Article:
Prostate Problems

Benign prostatic hypertrophy

Benign prostatic hypertrophy means prostatic enlargement and is the most common prostate problem in dogs. It is estimated that by the age of 6 years over 60% of intact males have enlarged prostates and the incidence keeps increasing from then onwards.  Prostatic disease may both affect the dog’s health and fertility.


Initially dogs show no symptoms. As the condition progresses, the signs of prostatic hypertrophy will typically be constipation and frequent urination of small amounts at a time. A small stream of urine is voided instead of a strong stream, together with dripping of urine and small specs of blood visible at the prepuce at the end of urination. The semen may also be blood-tinged. It is important to determine what the nature of the dog’s prostate problem is. If breeding is no longer desired, castration is the treatment of choice. If a breeder still wants to breed with the affected stud dog, medical treatment can be attempted. Lifelong medical management is required using a drug which blocks the conversion of testosterone to dihydrotestosterone. As is the case with humans, this drug can cause reduced libido in susceptible individuals. It is probably best to treat the stud dog until the dog has reached the end of its reproductive career, and then castrate them.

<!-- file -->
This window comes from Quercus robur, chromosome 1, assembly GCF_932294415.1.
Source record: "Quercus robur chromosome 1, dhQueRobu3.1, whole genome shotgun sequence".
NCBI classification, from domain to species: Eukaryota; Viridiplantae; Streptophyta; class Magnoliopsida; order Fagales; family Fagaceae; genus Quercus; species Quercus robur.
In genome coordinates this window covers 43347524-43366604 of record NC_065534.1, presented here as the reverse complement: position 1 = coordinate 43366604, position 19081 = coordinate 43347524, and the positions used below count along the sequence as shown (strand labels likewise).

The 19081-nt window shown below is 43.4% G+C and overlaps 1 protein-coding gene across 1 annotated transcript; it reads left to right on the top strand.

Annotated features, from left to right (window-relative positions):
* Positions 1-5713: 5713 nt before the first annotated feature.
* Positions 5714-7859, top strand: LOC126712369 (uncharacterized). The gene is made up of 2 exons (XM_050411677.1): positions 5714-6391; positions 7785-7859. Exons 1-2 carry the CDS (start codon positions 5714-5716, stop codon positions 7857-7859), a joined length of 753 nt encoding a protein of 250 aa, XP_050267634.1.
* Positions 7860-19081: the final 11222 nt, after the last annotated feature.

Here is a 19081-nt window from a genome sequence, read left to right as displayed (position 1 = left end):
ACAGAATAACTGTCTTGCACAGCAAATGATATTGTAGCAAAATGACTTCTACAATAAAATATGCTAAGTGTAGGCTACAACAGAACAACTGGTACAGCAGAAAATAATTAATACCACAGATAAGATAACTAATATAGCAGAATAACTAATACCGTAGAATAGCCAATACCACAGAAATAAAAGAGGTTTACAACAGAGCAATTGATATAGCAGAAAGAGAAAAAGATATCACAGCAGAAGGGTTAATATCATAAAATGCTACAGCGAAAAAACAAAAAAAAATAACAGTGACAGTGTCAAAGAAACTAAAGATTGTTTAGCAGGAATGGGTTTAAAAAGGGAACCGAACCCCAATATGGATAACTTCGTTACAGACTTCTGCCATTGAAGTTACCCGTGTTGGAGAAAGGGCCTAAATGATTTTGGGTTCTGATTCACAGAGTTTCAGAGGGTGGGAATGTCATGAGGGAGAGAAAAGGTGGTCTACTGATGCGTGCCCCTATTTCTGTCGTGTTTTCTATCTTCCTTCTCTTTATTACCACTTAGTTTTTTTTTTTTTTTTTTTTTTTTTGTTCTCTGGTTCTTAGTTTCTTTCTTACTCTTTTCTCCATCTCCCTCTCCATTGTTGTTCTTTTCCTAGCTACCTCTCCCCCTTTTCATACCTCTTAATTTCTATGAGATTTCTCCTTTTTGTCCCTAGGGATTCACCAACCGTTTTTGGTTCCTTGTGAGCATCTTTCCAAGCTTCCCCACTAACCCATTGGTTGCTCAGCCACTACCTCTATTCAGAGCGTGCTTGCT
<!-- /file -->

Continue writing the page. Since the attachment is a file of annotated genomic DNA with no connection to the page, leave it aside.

Prostatitis refers to an infection of the prostate gland. Most dogs which suffer from prostatitis also suffer from BPH because BPH predisposes the prostatic gland to infection from ascending bacteria in the urogenital tract. Again, the treatment of choice is castration. If the breeder wishes to still breed, specific drugs to treat the bacterial infection (if present) and drugs to reduce prostate size are available. Treatment for prostatitis in most cases should be regarded as an interim measure until the stud dog reaches the end of its reproductive career. At that point it is wise to castrate the dog to decrease the chance of recurrence. The symptoms of prostatitis are similar to BPH with the exception that dogs suffering from prostatitis usually have more blood in the urine and are febrile. Appropriate long term antibiotic treatment for the bacterial infection is indicated together with the treatment of the BPH. Prostatitis is rare in castrated males. Prostatitis can predispose dogs to prostatic abscesses.

Prostatic And Paraprostatic Cysts And Prostatic Abscesses

In dogs, cysts may be found inside the prostate gland itself (prostatic cyst) or outside but adjacent to the prostate gland (paraprostatic cyst). Most prostatic cystic conditions are incidental findings and are often asymptomatic. The veterinary surgeon should at this point attempt to distinguish between the various types of cysts. Cysts may later become abscessed and pose a very serious threat to the dog’s life.

Prostatic Cancer

Prostatic neoplasia (cancer of the prostate) is a rare condition which can befall both neutered and intact male dogs. However  intact male dogs seem to have a slight decreased risk. It is a serious condition that can metastasise (spread) to other organs. Castration does not slow the progression of prostatic neoplasia. Although a total prostatectomy or chemo- and radiotherapy can help, the prognosis remains poor. Tests for early prostatic cancer detection in humans are already available but the development of such tests for dogs is a work in progress. The symptoms are similar to those of BPH. Treatment options are limited and the chances of recovery is poor. In the end, the best option is most probably a total prostatectomy.